Hot Wheels designer Harry Bradley’s “shark fin” Infiniti J30 is now for sale

The 1990s was a weird time. Although countless young enthusiasts were customizing Japanese cars already, they operated outside the purview of mainstream publications, seen as a fad that would quickly fade. And what kind of Japanese customs did the car mags fall over themselves to cover? Cars like Harry Bentley Bradley’s Infiniti J30. The renowned designer’s creation definitely sprang from a different culture, but it made quite a splash in the world of paper media. And now, that piece of history can be yours.

Bradley was a legit car designer, working at General Motors’ Advanced Design Center in the early 1960s. However, the California native had witnessed the hot rod and kustom culture first-hand, and it was his artwork for magazines like Street Rodder, Custom RodderRod & Custom and so on, penned under a pseudonym, that made him a star.

In the late 60s, he left GM and went to work for Mattel, where a new line of diecast cars was about to take form. Bradley put his eye for cool customs to good use, creating most of the cars in the original 1968 Hot Wheels lineup and launching a toy car dynasty in the process. His other works include a 1951 Chevy called the La Jolla, the real-life Deora that was also made into a Hot Wheels, the Oscar Mayer Wienermobile, and many more.

What almost all publications focused on the autorama era leave out of Bradley’s oeuvre, however, is his 1993 Infiniti J30. Many claim that Bradley’s final project was a 1940 Mercury called Afterglow, which he sketched in 1993. Bradley would later do one last Pontiac project for a friend in 2010, but the Infiniti was built at the tail end of his active period when the car was fresh off the lot. Strangely enough it’s largely forgotten now, even though titles from Custom Rodder to one of  the major Car & Track titles devoted full spreads to it back in the day.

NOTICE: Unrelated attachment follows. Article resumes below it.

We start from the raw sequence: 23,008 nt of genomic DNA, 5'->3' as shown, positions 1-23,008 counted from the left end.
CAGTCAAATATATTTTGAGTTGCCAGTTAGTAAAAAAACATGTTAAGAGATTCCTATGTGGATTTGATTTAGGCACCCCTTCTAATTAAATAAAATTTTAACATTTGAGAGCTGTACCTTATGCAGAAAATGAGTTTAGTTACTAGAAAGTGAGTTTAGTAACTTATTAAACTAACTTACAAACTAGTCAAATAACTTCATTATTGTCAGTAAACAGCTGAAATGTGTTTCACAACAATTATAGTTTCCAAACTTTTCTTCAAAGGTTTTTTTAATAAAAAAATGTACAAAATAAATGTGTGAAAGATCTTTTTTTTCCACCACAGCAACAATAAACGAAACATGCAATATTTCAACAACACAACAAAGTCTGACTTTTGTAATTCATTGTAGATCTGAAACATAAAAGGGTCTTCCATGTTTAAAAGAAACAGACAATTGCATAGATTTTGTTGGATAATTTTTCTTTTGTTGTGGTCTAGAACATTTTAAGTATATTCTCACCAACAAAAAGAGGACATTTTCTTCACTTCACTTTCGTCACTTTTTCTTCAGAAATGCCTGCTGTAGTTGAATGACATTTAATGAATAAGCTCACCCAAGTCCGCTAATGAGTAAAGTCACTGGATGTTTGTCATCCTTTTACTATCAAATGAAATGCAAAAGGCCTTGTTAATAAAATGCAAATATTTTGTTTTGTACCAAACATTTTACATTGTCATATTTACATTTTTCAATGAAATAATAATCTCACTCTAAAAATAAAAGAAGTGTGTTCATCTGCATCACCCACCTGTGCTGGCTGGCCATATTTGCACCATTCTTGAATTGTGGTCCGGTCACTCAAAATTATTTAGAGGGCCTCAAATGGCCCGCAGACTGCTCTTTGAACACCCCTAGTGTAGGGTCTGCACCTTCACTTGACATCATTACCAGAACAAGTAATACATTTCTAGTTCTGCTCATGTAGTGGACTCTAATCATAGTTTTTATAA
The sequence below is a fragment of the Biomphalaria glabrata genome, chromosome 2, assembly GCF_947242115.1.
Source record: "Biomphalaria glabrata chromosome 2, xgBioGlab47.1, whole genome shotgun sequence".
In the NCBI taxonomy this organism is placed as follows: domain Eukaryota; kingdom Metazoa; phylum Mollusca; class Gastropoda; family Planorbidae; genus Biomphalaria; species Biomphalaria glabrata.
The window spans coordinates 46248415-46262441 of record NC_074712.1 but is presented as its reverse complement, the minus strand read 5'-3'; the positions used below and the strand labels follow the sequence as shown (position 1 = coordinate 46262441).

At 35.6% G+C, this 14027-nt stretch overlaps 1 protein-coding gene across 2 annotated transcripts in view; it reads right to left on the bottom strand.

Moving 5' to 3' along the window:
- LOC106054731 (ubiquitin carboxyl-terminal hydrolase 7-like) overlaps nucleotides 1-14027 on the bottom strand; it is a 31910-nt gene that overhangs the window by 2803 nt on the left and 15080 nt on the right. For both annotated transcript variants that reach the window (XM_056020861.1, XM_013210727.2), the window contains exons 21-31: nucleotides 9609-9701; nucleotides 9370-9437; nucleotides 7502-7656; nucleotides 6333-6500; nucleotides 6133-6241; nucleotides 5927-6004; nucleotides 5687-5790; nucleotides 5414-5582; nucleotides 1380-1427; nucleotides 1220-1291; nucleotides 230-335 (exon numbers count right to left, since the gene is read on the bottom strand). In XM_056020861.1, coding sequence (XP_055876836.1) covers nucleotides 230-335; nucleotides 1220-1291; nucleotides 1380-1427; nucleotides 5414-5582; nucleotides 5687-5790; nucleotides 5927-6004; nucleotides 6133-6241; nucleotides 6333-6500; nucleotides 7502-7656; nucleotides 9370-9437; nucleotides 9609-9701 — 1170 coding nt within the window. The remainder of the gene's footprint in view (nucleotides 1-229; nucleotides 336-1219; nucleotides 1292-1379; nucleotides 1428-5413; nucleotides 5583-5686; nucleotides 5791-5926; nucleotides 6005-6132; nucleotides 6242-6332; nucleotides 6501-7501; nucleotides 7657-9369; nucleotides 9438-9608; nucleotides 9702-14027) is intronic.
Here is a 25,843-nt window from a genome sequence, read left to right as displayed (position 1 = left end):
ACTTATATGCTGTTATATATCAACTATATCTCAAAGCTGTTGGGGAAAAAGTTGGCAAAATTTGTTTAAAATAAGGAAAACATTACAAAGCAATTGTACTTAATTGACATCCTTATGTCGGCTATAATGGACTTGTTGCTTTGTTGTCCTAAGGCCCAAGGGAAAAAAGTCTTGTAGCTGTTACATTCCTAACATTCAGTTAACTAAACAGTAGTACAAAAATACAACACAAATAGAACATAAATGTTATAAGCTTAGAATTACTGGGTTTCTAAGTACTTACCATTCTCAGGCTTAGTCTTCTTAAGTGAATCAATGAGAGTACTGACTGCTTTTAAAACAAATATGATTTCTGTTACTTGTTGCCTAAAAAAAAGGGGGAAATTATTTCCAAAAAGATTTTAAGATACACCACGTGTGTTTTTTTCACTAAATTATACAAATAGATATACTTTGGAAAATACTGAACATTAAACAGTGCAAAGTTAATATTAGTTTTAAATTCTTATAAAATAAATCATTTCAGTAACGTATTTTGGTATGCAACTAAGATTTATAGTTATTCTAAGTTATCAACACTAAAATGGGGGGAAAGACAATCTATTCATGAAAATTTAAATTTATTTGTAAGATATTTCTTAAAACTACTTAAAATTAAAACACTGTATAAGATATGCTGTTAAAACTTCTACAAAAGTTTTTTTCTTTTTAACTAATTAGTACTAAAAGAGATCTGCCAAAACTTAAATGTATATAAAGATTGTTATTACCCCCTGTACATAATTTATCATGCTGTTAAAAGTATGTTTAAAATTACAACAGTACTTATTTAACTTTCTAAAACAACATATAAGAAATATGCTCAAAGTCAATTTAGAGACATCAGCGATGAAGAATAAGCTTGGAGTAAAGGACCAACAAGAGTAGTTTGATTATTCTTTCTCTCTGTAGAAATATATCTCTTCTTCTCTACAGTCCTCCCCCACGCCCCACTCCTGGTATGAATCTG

Bradley said he was enamored with the J30’s rounded profile, especially the rear, but thought the factory body was too plain. So he had legendary hot rod painter Butch Brinza add lavender and red streamers wrapping around the nose, hood, sides, mirrors, and rear flanks. Billet aluminum discs machined covered the wheels, while faux side pipes lay along the rocker panels.

“I like chrome because it suggests quality,” Bradley wrote for Custom Rodder when they profiled the car in 1995. “The side pipes are really a way of suggesting frame rails — this gives the car a ‘genuine’ quality. Cars are so disguised with plastic and paint today that they don’t seem to be real automobiles — just appliances.”

Perhaps the J30’s most controversial styling point was the shark fin on the trunk. Bradley said the back was too round, and needed “energy and elegance”. In period the taillights were replaced with an entire smoked taillight bar, but stock lenses appear to have found their way back to the car.

The armrests too were supposed to have been custom units designed by Bradley and made by famed interior fabricator Warren Morimoto, but they appear to have been returned to factory spec at some point. About the only mods this custom shares with anything going on in the tuner world at the time are Eibach lowering springs and shaved exterior door handles.

It came as quite a shock in the 90s when such a well-known artist in the American hot rod and custom car scene debuted an Infiniti. “Back then [in the 50s] it was all instinct. Every custom car was amazing and bold.” Bradley explained in Custom Rodder. “Today… we’re customizing the same cars over and over… years ago customizing a new car was no big deal. Probably half the customs throughout the Fifties were new or nearly new cars. But today, nobody touches a late-model automobile.”

It’s not clear how the car wound up in the hands of what appears to be a junkyard or maybe just a large grassy field in Hanover, Pennsylvania. The odometer shows just 69,995 miles and the interior is in mostly good shape. It just needs a little cleaning. The seller doesn’t appear to know the history of the car, and does not mention Bradley in its description. It’s said to run great. If you want the car you can buy it on Facebook Marketplace for $5,000. That’s not a bad price for a fairly well-kept Infiniti J30, if you don’t mind Bradley’s personal style.

“Why’d I do it? Just to prove a new car can be a famous custom. To generate a little controversy,” Bradley wrote in 1995. “Yeah, it’s a late model, four-door Japanese sedan, but it’s a car, man, and I’m having a ball with it every day.”